Vote Jason Carter for governor
You really thought we'd endorse Nathan Deal?
On Nov. 3, 2010, Nathan Deal stood victorious before a ballroom filled with supporters at the Buckhead Grand Hyatt. Fresh from defeating former Gov. Roy Barnes, Deal promised better days for the state.
"We're going to make the state great," said Deal, an unremarkable Republican congressman who fled Washington, D.C., under the cloud of an ethics scandal and managed to win statewide election despite his financial life being in shambles. "We're going to show the rest of the nation what this state can do."
That never happened. Four years later, the state sits at or near the bottom of national employment and education rankings. Since moving into the Governor's Mansion, Deal has been, for the most part, low key like his predecessor Sonny Perdue. He put most of his energy into deepening the Port of Savannah and pushing criminal justice reform, a groundbreaking multiyear, long-overdue effort that will be an important part of his legacy. He has been a decent manager. It was only in the last year, leading up to his re-election bid, that we saw Deal truly engaged and taking action. Education funding? Here's more than $500 million after a decade's worth of GOP cuts. State lawmakers couldn't pass legislation allowing medical marijuana for children suffering from seizures? Here's a pilot program via executive action.
During that time he's also been an ethical train wreck — a good ole boy of the first degree who has allowed the state to be dragged into scandals that have not only embarrassed taxpayers, but also cost them millions in settlements.
But it's what Deal hasn't done that builds the most damning case against him. And his lapses make us question the whole GOP agenda as a way of leading Georgia out of the swamp.
Hundreds of thousands of Georgia citizens remain uninsured. Georgia has done nothing at the state level to actively try to help combat or adapt to climate change. Georgia has the highest unemployment rate in the country. And it has among the worst poverty and HIV/AIDS infection rates in the nation. His long-term plan for transportation is non-existent.
Not all of Georgia's woes can be blamed on the chief executive. These systemic problems have been created in part by decades of selling corporations on cheap labor, a state economy that depended too much on homebuilding and the agriculture industry, and the slow death of the state's manufacturing sector. Like Perdue, Deal lacks vision. We don't know where he wants to take the state. Apparently, neither does he.
His grand plan to help people move around the state includes ... building the state's most expensive interchange at I-285 and Ga. 400, in the heart of GOP country. When asked how to address some of Georgia's maladies, Deal's aides pull a string and he parrots a dubious, subjective ranking by a low-circulation trade publication (that has enjoyed advertising dollars courtesy of state taxpayers) and a cable news network proclaiming Georgia is the best state in the country in which to do business. Georgia might be the "no. 1" place to do business, but for so many it's a tough place to live.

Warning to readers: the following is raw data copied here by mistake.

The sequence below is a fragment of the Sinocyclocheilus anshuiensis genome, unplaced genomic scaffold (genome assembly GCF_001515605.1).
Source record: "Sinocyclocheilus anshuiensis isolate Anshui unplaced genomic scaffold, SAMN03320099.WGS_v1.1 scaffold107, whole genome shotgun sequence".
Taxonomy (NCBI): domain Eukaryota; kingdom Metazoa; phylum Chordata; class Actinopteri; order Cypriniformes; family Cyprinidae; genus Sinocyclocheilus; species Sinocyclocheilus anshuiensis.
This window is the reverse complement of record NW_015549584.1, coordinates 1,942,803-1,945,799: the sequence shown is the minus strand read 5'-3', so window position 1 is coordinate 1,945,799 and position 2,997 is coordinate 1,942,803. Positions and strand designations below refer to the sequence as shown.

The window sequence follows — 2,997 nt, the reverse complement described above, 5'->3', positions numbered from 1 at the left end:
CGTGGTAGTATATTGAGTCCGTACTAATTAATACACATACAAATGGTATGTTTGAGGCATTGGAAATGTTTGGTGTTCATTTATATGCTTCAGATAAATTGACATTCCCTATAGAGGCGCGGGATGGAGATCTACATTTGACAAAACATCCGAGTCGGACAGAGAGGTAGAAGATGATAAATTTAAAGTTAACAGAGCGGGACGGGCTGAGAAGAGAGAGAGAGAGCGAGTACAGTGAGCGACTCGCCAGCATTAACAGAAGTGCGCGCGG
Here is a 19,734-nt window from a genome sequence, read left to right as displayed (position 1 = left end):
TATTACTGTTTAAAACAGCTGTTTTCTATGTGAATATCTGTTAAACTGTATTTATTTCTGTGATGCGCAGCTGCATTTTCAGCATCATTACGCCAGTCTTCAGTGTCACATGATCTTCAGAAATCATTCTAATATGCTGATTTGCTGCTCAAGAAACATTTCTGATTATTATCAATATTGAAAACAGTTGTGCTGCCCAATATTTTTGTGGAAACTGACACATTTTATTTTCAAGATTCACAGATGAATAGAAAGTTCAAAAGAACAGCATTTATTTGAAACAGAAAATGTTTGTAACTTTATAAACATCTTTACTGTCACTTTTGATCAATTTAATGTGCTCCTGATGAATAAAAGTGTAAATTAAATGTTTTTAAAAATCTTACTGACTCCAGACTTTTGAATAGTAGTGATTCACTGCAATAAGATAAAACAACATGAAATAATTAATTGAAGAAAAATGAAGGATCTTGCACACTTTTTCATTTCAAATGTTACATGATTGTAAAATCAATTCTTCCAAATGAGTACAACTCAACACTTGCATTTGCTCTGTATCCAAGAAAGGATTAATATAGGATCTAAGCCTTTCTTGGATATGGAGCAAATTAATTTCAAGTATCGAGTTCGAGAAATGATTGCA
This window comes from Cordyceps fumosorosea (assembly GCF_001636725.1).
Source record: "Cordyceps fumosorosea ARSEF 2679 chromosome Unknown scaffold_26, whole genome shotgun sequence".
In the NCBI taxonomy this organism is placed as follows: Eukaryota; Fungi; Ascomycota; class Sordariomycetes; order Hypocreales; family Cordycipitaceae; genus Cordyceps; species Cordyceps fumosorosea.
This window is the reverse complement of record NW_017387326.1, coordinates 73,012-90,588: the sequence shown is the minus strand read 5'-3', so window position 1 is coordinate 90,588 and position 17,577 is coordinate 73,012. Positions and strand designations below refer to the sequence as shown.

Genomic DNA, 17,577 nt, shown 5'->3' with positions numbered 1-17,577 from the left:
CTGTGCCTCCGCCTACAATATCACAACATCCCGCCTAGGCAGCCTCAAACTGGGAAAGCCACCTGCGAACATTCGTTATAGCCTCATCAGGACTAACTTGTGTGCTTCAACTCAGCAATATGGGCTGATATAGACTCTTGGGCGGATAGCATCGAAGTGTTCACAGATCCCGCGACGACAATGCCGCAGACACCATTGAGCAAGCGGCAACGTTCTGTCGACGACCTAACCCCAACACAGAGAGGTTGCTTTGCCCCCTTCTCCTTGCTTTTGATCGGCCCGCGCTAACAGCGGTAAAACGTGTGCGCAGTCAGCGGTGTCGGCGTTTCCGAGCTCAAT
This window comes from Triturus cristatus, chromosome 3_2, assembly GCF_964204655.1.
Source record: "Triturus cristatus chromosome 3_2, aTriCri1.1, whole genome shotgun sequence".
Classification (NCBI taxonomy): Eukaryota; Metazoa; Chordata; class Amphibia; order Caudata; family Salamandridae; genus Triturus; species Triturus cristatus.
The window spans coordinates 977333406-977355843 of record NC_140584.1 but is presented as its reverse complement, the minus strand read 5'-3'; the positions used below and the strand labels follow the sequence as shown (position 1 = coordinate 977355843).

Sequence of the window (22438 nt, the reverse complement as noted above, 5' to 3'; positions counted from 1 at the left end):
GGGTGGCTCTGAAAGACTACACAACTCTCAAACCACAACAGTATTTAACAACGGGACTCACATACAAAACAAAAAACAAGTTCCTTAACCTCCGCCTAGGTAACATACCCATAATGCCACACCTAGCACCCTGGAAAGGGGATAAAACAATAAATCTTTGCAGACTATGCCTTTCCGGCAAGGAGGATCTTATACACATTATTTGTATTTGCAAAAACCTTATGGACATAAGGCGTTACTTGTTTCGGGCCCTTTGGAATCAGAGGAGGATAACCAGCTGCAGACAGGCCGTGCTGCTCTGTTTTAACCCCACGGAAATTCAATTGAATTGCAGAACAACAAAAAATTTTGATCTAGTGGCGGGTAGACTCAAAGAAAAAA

Libertarian Andrew Hunt, a nanotech entrepreneur and Georgia Tech graduate, has good ideas on legalizing medical marijuana and ending corporate giveaways. But he also is an opponent of the Affordable Care Act, and his big transportation fix revolves around synchronizing traffic lights.
Jason Carter has vision — something that's been lacking ever since Republicans took control. In his time in the Georgia Senate and on the campaign trail, Carter's been a smart voice for progressive policies including preventing thousands of students from losing their HOPE Scholarships. Like Barnes before him, Carter can actually paint a picture of what the state should look like in four years. The attorney and Candler Park resident wants to restore education funding, give residents of Fulton and DeKalb counties the chance to vote on a smaller sales tax proposal to fund transit, and help college students earn technical skills needed to work in growing industries. He's young and energetic, and he has bold ideas for modernizing Georgia.
There are holes in his platform, to be sure. He supported the asinine "Guns Everywhere" bill. And where Carter will actually find all the cash to pay for his proposals remains to be seen.
Giving Carter the keys to the governor's office would bring much-needed checks and balances to state government, which is currently — and will for some time — be controlled entirely by Republicans. This mix could make for some messy legislative sessions marked by vetoes and other political brinksmanship. There could even be gridlock between the legislative and executive branches. We invite the shit show. Let there be open debate and disagreements about policy, and let the two sides meet in the middle if need be. The state needs this. Georgia needs Jason Carter. There is no better candidate.